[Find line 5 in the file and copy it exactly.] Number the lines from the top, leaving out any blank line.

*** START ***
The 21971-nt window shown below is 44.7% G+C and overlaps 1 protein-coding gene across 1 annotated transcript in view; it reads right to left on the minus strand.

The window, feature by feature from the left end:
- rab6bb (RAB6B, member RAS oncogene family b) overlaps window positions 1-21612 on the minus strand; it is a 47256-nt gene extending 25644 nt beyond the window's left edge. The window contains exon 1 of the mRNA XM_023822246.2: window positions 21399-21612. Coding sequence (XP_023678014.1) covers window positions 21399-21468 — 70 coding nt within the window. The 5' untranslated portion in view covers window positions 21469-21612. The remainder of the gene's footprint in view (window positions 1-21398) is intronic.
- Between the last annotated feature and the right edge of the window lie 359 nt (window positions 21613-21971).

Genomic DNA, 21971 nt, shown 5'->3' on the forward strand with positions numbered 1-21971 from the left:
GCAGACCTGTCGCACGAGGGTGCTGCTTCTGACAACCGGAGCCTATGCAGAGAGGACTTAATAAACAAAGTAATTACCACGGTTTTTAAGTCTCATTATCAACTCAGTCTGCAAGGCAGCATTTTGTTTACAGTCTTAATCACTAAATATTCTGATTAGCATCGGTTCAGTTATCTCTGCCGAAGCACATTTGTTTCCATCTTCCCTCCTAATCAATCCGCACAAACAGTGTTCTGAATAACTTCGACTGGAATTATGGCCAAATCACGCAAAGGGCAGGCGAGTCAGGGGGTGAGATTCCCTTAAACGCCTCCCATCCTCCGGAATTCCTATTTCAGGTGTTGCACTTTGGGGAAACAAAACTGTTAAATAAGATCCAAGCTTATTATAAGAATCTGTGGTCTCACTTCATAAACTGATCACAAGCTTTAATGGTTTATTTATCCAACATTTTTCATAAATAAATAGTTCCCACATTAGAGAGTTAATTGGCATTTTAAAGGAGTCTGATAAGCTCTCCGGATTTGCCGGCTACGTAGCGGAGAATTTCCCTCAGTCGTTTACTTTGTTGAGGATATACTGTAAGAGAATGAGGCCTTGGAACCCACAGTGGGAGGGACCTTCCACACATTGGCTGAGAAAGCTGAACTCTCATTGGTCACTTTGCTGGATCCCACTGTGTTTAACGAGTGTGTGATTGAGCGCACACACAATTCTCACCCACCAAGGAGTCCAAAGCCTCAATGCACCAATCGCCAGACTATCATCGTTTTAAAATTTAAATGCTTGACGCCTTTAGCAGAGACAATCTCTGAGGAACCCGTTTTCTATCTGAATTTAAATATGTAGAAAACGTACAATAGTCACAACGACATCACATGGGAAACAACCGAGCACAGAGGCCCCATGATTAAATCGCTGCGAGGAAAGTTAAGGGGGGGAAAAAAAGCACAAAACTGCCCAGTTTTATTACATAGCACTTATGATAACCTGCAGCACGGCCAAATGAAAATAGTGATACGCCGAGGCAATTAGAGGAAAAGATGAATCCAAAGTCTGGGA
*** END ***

Genomic DNA, 21971 nt, shown 5'->3' on the forward strand with positions numbered 1-21971 from the left: